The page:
• 13. Portrait of a Murderer - Anthony Gilbert
  • 12. Murder is a Waiting Game - Anthony Gilbert
  • 11. Tenant for the Tomb - Anthony Gilbert
  • 10. Death Wears a Mask - Anthony Gilbert
  • 9. Night Encounter - Anthony Gilbert
  • 8. The Visitor - Anthony Gilbert
  • 7. The Looking Glass Murder - Anthony Gilbert
  • 6. The Voice - Anthony Gilbert
  • 5. The Fingerprint - Anthony Gilbert
  • 4. Ring for a Noose - Anthony Gilbert
  • 3. No Dust in the Attic - Anthony Gilbert
  • 2. Uncertain Death - Anthony Gilbert
  • 1. She Shall Died - Anthony Gilbert

{READ IN 2017}

  • 134. Third Crime Lucky - Anthony Gilbert
  • 133. Death Takes a Wife - Anthony Gilbert
  • 132. Death Against the Clock - Anthony Gilbert
  • 131. Give Death a Name - Anthony Gilbert
  • 130. Riddle of a Lady - Anthony Gilbert
  • 129. And Death Came Too - Anthony Gilbert
  • 128. Snake in the Grass - Anthony Gilbert
  • 127. Footsteps Behind Me - Anthony Gilbert
  • 126. Miss Pinnegar Disappears - Anthony Gilbert
  • 125. Lady-Killer - Anthony Gilbert
  • 124. A Nice Cup of Tea - Anthony Gilbert
  • 123. Die in the Dark - Anthony Gilbert
  • 122. Death in the Wrong Room - Anthony Gilbert
  • 121. The Spinster's Secret - Anthony Gilbert
  • 120. Lift up the Lid - Anthony Gilbert
  • 119. Don't Open the Door - Anthony Gilbert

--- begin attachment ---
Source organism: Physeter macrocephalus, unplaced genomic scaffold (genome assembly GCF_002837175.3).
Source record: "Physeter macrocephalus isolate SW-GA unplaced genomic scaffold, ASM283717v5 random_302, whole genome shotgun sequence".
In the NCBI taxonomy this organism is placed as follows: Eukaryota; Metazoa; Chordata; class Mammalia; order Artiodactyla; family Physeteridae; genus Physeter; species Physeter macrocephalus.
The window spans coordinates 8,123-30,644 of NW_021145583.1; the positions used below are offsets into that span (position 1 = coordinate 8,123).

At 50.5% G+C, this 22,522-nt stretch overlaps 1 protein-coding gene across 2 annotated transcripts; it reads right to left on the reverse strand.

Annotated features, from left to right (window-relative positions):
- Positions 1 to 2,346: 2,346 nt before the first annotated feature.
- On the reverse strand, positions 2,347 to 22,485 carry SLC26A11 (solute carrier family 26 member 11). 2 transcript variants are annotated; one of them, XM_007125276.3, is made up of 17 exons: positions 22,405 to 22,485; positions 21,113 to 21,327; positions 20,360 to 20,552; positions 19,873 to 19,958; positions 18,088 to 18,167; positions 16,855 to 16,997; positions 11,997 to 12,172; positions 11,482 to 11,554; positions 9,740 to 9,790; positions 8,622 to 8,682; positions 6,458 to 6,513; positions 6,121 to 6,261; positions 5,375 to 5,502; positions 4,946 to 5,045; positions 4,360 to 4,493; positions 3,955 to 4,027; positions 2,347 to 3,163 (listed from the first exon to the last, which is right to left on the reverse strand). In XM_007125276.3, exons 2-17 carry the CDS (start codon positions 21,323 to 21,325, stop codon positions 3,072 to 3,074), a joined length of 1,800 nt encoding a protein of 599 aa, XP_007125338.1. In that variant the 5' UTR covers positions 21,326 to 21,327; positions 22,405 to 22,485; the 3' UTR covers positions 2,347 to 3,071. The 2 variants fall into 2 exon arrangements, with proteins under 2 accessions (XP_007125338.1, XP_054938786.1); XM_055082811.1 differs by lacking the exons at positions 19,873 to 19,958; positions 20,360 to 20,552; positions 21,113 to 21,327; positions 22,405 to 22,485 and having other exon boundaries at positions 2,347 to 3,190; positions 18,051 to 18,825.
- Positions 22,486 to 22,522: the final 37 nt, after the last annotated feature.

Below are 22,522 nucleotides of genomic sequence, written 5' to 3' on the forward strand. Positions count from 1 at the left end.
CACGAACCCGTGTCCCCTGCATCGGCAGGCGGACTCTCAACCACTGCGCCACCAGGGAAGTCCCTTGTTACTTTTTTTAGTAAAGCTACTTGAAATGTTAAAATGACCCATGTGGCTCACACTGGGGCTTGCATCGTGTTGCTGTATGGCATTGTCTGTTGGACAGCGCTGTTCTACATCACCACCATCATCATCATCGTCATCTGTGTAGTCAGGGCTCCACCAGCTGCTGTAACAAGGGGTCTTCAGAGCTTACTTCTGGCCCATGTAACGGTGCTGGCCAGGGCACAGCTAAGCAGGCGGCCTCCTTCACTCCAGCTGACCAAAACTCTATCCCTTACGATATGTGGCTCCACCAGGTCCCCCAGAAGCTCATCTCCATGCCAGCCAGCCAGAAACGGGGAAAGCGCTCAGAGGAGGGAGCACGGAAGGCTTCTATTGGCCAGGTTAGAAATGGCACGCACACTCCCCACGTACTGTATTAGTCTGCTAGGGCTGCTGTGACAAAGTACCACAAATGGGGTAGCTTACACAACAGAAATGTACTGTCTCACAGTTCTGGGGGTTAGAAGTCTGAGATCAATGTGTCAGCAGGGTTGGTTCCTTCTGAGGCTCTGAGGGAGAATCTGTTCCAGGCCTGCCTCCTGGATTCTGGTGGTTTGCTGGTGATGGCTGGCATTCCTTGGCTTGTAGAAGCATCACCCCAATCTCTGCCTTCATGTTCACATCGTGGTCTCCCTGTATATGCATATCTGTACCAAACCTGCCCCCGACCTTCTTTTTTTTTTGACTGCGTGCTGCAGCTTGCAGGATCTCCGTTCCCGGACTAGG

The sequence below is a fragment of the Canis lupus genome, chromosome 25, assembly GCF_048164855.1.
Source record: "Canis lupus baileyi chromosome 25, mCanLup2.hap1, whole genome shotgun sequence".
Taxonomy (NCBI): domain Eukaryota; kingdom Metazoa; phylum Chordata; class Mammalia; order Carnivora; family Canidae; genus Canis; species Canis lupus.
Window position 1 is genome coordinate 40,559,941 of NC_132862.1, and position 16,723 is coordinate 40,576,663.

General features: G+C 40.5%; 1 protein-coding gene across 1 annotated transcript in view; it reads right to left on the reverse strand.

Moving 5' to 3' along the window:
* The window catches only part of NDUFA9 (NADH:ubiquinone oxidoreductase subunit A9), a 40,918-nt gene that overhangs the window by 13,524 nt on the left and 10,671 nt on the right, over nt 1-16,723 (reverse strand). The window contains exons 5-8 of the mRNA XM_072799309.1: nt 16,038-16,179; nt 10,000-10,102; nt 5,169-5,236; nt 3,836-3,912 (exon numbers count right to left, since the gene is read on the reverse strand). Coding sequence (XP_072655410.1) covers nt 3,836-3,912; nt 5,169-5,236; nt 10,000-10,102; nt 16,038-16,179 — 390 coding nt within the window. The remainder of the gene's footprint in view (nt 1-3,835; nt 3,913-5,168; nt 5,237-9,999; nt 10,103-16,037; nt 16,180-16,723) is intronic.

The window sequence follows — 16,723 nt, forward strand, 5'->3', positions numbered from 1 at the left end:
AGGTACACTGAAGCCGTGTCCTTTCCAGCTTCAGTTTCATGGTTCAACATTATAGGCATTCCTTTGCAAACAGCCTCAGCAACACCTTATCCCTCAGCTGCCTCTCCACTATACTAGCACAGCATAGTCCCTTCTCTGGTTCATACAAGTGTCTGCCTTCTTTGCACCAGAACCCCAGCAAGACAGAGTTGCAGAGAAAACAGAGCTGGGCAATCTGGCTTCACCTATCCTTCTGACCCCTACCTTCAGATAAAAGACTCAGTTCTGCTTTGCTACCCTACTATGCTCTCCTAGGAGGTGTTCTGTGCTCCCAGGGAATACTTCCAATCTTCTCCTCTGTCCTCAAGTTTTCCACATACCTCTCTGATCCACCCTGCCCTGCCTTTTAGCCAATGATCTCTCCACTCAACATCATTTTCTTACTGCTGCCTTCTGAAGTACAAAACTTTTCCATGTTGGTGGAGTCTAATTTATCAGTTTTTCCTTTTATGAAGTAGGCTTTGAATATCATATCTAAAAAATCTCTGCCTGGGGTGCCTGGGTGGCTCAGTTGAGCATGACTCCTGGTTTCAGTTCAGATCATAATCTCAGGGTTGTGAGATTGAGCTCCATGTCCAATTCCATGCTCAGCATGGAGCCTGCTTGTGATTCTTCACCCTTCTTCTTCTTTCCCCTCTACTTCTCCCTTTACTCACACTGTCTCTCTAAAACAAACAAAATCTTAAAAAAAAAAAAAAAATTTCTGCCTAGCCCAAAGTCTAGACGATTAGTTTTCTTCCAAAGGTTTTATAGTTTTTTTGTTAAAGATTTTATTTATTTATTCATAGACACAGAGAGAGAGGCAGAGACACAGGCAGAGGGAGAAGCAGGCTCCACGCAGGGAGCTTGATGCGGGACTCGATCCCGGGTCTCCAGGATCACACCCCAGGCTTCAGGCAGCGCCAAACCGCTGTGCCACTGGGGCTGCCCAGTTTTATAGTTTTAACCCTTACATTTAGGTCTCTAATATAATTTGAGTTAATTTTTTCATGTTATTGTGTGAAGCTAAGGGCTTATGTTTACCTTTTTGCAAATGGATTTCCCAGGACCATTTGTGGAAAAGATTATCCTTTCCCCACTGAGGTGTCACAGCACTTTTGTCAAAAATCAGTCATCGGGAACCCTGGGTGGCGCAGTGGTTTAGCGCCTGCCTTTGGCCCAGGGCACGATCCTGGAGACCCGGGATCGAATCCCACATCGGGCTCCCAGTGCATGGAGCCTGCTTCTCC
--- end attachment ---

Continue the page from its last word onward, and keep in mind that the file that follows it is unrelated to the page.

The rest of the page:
• 118. The Black Stage - Anthony Gilbert
  • 117. A Spy for Mr Crook - Anthony Gilbert
  • 116. The Scarlet Button - Anthony Gilbert
  • 115. He Came by Night - Anthony Gilbert
  • 114. Something Nasty in the Woodshed - Anthony Gilbert
  • 113. Death in the Blackout - Anthony Gilbert
  • 112. The Woman in Red - Anthony Gilbert
  • 111. The Vanishing Corpse - Anthony Gilbert
  • 110. London Crimes - Martin Edwards (ed.)
  • 109. The Midnight Line - Anthony Gilbert
  • 108. The Clock in the Hatbox - Anthony Gilbert
  • 107. Dear Dead Woman - Anthony Gilbert
  • 106. The Bell of Death - Anthony Gilbert
  • 105. Treason in my Breast - Anthony Gilbert
  • 104. Murder has no Tongue - Anthony Gilbert
  • 103. The Man who Wasn't There - Anthony Gilbert
  • 102. Murder by Experts - Anthony Gilbert
  • 101. The Perfect Murder Case - Christopher Bush
  • 100. The Plumley Inheritance - Christopher Bush
  • 99. Spy - Bernard Newman
  • 98. Cargo of Eagles - Margery Allingham & Philip Youngman Carter
  • 97. The Mind Readers - Margery Allingham
  • 96. The China Governess - Margery Allingham
  • 95. Hide My Eyes - Margery Allingham
  • 94. The Beckoning Lady - Margery Allingham
  • 93. The Tiger in the Smoke - Margery Allingham
  • 92. More Work for the Undertaker - Margery Allingham
  • 91. Coroner's Pidgin - Margery Allingham
  • 90. Traitor's Purse - Margery Allingham
  • 89. The Fashion in Shrouds - Margery Allingham
  • 88. The Case of the Late Pig - Margery Allingham
  • 87. Dancers in Mourning - Margery Allingham
  • 86. Flowers for the Judge - Margery Allingham
  • 85. Death of a Ghost - Margery Allingham
  • 84. Sweet Danger - Margery Allingham
  • 83. Police at the Funeral - Margery Allingham
  • 82. Look to the Lady - Margery Allingham
  • 81. Mystery Mile - Margery Allingham
  • 80. The Crime at Black Dudley - Margery Allingham
  • 79. The White Cottage Mystery - Margery Allingham
  • 78. Murder Underground - Mavis Doriel Hay
  • 77. No Man's Land - David Baldacci
  • 76. The Escape - David Baldacci